I can’t see anything too surprising in this distribution. Shaman are always bringing up the rear end, perhaps just because some of the race types you have to pick to make one are less popular (moo to you too). Hunters have long been known to be the first choice of a lot of players including a lot of gold-selling harvesters.

But I did have a good laugh at the level 19 distribution. Ever been in a low-level BG and got the impression that everybody else was a rogue? Perhaps you weren’t imagining it after all as the figures show…

Rogue 27%
Hunter 18%
Warrior 11%
Paladin 10%
Mage 8%
Priest 8%
Warlock 8%
Druid 6%
Shaman 4%

27% rogues stands out like the proverbial dogs’ um… y’know… There’s no other level that looks anything like this. Aside from anything else, it shows that class popularity at certain levels is driven by the quirks of the game itself – people are just looking for the class that will do a certain job, whatever that job might be.

hunters now the hunted?

December 11, 2008

At the moment I’m busy updating the class reports based on my new WotLK scan data. So I haven’t had a great deal of time to poke around inside the data itself.

Still, some differences stand out so clearly that they are hard to ignore. One thing that struck me is the change in class composition between level 70 and level 80.  Here are the numbers:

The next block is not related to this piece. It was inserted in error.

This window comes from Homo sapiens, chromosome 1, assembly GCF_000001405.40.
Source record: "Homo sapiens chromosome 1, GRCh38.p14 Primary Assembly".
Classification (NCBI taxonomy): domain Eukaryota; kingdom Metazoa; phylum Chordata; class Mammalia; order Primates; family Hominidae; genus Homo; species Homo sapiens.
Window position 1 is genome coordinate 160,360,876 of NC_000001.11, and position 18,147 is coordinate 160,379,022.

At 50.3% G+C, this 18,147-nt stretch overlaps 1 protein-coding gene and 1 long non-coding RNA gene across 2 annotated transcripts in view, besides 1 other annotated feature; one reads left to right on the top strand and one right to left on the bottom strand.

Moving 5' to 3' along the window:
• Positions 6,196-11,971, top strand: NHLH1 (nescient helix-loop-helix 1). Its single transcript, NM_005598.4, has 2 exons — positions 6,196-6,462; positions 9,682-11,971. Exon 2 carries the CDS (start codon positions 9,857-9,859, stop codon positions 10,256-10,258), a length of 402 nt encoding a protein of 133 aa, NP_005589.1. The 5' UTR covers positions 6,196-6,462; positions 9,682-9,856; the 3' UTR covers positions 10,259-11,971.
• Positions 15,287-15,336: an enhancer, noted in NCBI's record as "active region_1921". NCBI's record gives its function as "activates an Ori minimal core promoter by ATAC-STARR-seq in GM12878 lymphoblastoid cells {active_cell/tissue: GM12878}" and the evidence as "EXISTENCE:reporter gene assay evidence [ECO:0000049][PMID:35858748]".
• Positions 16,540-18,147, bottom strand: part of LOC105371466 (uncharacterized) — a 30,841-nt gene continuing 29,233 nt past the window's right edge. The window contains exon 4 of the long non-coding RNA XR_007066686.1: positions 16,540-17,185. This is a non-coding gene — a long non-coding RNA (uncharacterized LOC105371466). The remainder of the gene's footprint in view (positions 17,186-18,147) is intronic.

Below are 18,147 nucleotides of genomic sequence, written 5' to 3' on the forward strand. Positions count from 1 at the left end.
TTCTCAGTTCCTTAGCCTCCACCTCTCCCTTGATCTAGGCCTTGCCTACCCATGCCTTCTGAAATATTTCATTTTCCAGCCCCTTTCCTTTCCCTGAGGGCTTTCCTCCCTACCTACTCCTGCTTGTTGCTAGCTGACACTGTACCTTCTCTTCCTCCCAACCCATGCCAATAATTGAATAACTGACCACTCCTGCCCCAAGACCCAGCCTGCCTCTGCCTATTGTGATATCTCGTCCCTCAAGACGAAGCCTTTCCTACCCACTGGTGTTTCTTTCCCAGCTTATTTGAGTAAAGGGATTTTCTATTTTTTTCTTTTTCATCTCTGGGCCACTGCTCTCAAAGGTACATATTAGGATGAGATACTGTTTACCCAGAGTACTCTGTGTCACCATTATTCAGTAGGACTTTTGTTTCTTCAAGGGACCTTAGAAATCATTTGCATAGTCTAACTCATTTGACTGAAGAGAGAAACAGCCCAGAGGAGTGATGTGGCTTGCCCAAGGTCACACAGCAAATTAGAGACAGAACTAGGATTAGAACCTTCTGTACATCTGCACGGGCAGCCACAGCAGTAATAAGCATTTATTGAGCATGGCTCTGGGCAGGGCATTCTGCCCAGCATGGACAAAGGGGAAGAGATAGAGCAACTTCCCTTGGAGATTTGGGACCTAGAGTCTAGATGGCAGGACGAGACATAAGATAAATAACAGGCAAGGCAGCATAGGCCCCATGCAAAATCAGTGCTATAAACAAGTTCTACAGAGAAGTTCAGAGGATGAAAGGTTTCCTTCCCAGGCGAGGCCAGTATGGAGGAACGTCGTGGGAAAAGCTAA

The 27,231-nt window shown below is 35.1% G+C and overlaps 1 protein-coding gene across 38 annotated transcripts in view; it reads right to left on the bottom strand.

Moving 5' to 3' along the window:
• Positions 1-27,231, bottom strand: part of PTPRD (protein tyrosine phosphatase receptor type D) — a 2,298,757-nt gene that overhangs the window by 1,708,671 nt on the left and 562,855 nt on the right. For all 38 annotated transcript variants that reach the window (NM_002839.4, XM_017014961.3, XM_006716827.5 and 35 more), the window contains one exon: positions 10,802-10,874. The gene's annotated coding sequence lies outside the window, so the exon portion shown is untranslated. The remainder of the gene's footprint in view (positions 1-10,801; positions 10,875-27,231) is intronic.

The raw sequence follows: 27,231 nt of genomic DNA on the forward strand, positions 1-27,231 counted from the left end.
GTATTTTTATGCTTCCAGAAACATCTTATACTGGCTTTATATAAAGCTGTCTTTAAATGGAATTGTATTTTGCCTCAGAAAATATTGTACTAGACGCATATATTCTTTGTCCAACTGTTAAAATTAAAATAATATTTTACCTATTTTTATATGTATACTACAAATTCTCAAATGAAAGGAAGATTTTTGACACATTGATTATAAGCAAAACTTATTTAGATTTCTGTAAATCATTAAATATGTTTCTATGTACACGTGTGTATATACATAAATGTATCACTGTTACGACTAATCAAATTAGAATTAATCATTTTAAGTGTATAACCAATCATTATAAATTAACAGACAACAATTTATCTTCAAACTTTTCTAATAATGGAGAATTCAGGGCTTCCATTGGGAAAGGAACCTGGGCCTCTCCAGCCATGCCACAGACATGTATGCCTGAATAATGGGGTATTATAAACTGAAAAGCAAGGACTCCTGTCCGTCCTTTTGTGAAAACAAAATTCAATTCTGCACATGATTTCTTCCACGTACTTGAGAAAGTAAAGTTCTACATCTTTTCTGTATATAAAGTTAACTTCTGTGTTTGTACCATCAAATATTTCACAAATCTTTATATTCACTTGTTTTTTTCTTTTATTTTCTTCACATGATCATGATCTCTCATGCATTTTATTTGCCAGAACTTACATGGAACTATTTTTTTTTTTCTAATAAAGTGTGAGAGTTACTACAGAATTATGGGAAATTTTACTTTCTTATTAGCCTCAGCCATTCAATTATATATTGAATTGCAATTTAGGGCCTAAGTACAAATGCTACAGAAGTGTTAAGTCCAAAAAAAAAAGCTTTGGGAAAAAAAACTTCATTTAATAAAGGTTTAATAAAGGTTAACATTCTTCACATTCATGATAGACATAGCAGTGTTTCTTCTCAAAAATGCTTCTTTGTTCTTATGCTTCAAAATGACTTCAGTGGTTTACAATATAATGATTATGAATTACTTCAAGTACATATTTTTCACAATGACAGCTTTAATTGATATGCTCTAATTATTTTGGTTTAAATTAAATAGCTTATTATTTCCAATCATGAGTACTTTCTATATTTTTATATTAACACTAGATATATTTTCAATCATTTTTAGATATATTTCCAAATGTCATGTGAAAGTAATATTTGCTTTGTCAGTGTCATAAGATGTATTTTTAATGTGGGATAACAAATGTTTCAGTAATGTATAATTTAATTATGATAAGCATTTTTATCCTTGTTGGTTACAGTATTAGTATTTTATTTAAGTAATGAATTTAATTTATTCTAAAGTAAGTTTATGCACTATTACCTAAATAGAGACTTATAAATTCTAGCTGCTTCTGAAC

Level 80

Level 70

Change

Hunter

8.3%

14.1%

-5.8

Rogue

8.6%

12.8%

-4.2

Warlock

7.7%

11.1%

-3.4

Mage

10.3%

12.2%

-1.9

Priest

9.8%

10.7%

-0.9

Shaman

8.0%

7.8%

0.2

Warrior

12.7%

11.4%

1.3

Druid

11.2%

9.2%

2.0

Paladin

14.5%

9.1%

5.4

Death Knight

8.9%

1.5%

7.4

I’m assuming that what these figures tell us is that players are making particular choices about which of their toons to take to 80 first. Otherwise the class distribution would be much the same at both levels (leaving aside death knights, where there is no pre-existing pool of toons at 70).

To me it looks like hunters and rogues have lost out in the nerf game and the good ol’ pally has become the class du jour in Northrend.

rogue data

October 14, 2008

I’ve posted some data for rogues (which is not the same as ‘some rogue data’). The data is based on a reasonable sample size: just short of 50K rogues from the US and EU armouries. To start with, the following tables are up:

  • Health
  • Strength
  • Agility
  • Stamina
  • Melee Attack Power
  • Hit Chance
  • Melee Crit Chance
  • Main Hand DPS
  • Off Hand DPS
  • Effective Armour

There’s a few more I wouldn’t mind adding to that list, but I’ll move on and get a basic stats page up for every class before coming back to add more details.